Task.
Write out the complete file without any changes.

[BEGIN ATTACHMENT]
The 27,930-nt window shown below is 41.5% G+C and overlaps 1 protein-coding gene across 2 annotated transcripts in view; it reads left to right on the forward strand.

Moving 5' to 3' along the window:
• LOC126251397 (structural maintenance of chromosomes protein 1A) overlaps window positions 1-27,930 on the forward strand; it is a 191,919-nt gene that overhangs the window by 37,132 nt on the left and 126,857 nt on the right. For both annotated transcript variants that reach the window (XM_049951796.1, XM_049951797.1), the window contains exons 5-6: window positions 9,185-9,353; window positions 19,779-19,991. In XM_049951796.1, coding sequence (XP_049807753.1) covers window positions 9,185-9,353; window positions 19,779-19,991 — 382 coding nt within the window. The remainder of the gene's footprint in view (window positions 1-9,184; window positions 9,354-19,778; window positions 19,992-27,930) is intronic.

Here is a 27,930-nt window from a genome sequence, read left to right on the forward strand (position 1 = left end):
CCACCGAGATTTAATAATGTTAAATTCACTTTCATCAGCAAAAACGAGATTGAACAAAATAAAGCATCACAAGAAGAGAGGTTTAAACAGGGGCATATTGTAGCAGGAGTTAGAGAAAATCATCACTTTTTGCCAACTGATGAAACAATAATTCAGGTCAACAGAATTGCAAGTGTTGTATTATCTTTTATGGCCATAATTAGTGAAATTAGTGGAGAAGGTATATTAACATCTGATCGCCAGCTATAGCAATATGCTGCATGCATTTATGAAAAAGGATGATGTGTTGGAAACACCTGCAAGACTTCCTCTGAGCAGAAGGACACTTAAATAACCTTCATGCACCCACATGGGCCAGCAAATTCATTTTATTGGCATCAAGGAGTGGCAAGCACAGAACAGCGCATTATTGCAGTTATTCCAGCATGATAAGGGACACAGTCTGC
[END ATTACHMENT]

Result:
The 27,930-nt window shown below is 41.5% G+C and overlaps 1 protein-coding gene across 2 annotated transcripts in view; it reads left to right on the forward strand.

Moving 5' to 3' along the window:
• LOC126251397 (structural maintenance of chromosomes protein 1A) overlaps window positions 1-27,930 on the forward strand; it is a 191,919-nt gene that overhangs the window by 37,132 nt on the left and 126,857 nt on the right. For both annotated transcript variants that reach the window (XM_049951796.1, XM_049951797.1), the window contains exons 5-6: window positions 9,185-9,353; window positions 19,779-19,991. In XM_049951796.1, coding sequence (XP_049807753.1) covers window positions 9,185-9,353; window positions 19,779-19,991 — 382 coding nt within the window. The remainder of the gene's footprint in view (window positions 1-9,184; window positions 9,354-19,778; window positions 19,992-27,930) is intronic.

Here is a 27,930-nt window from a genome sequence, read left to right on the forward strand (position 1 = left end):
CCACCGAGATTTAATAATGTTAAATTCACTTTCATCAGCAAAAACGAGATTGAACAAAATAAAGCATCACAAGAAGAGAGGTTTAAACAGGGGCATATTGTAGCAGGAGTTAGAGAAAATCATCACTTTTTGCCAACTGATGAAACAATAATTCAGGTCAACAGAATTGCAAGTGTTGTATTATCTTTTATGGCCATAATTAGTGAAATTAGTGGAGAAGGTATATTAACATCTGATCGCCAGCTATAGCAATATGCTGCATGCATTTATGAAAAAGGATGATGTGTTGGAAACACCTGCAAGACTTCCTCTGAGCAGAAGGACACTTAAATAACCTTCATGCACCCACATGGGCCAGCAAATTCATTTTATTGGCATCAAGGAGTGGCAAGCACAGAACAGCGCATTATTGCAGTTATTCCAGCATGATAAGGGACACAGTCTGC